KH: Dan Crockett turned out to have more moxy than I gave in through the early stages. You pay off characters well, and as much as this is a book about “hot minutes” and high-octane mechanical carnage; what makes it all work is the people?
ER: It’s always all about the people. Action or suspense scenes are empty exercises in mechanics unless you care about the characters involved, even the bad guys. It’s not about sympathetic characters—we become involved with flawed characters we don’t morally approve of all the time in what we read and watch—audience and reader involvement is the apt phrase. I’d say it’s an even split with the mother and kidnapper in STOPPING POWER as far as who interests us the most. Stephanie is a mother tiger protecting her cub, hard not to root for. We don’t root for Ilsa, quite the opposite, but we do get to understand the kidnapper and become involved with her. Many readers tell me she is the most interesting character in the book. We all know villains are often the most compelling characters, like in Shakespeare. Lots of reasons for that.
A big part of the drama in Stopping Power deals with the Stockholm syndrome dynamics of the kidnapper Ilsa and her teenage captive Libby. Each needs to keep the other talking for survival reasons, forcing this unlikely pair to engage and form an unusual if not friendly bond. Ilsa, a completely emotionally detached human being, finds herself experiencing younger sister feelings for the teenage girl, and because Ilsa has no experience with feelings she becomes unstable, which could have consequences for both her and Libby. It’s an instance in the book where the drama between the characters ups the jeopardy. Those are some of my favorite chapters in the novel.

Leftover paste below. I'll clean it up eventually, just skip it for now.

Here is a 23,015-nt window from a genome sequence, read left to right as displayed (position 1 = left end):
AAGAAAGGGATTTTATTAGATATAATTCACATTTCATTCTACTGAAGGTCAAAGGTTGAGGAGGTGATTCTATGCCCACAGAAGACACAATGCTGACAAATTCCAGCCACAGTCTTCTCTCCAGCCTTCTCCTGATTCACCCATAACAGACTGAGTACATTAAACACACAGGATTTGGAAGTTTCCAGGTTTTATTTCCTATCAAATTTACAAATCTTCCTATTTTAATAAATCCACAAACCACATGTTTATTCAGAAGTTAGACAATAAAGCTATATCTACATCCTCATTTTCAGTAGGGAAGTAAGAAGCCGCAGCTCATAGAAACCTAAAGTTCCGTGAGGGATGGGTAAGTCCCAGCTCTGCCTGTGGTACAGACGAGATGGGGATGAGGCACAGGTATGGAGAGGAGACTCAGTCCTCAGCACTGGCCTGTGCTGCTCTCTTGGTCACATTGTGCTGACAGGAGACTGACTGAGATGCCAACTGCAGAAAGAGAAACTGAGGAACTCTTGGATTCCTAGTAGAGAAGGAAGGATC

KH: In light of the recent tragedy on the set of RUST, it made Stephanie’s backstory, primarily her relationship with her father extremely poignant?
ER: Sam Power took reckless safety risks as a stuntman like his generation of stunt people did making movies during those days, but Stephanie’s dad was a seasoned professional and the only lives he risked were his own and unfortunately hers that one time. Ironically, if her father Sam had not taken those risks with Stephanie teaching her how to stunt drive, she would not have survived the ordeal in the novel when Ilsa puts her to the test.
KH: $64,000 question. Did Jack Stevens crap his pants when the boys from SWAT came calling. I only ask ’cause the Sheriff said things got messy?
ER: Let’s say it’s an example of “between-the-lines!”
About The Author: Eric Red is a Los Angeles-based novelist, screenwriter, and film director. His films include The Hitcher, Near Dark, Cohen and Tate, Body Parts, Bad Moon, 100 Feet and The Last Outlaw. He has written nine novels, including Don’t Stand So Close, It Waits Below, White Knuckle, The Guns of Santa Sangre, The Wolves of El Diablo, Noose, Hanging Fire and Branded. Red divides his time between California and Wyoming with his wife and two dogs. Find out more about Eric Red and his books and films on his official website EricRed.com, on Facebook at OfficialEricRed, and on Twitter @ericred.
“There isn’t another novel this year that cuts as quickly to the chase as Stopping Power. Eric Red’s new thriller is tense, tough and tenacious. Once the story evolves from its simple but highly effective premise there’s no exit for the reader: a psychologically clever described mother-and-daughter relationship and a vicious villainess sure make for a hell of a ride – a purist genre narration encased in a very contemporary almost all-female action firework.”
- Marco Siedelmann, Publisher and Editor, Seidelman & Company.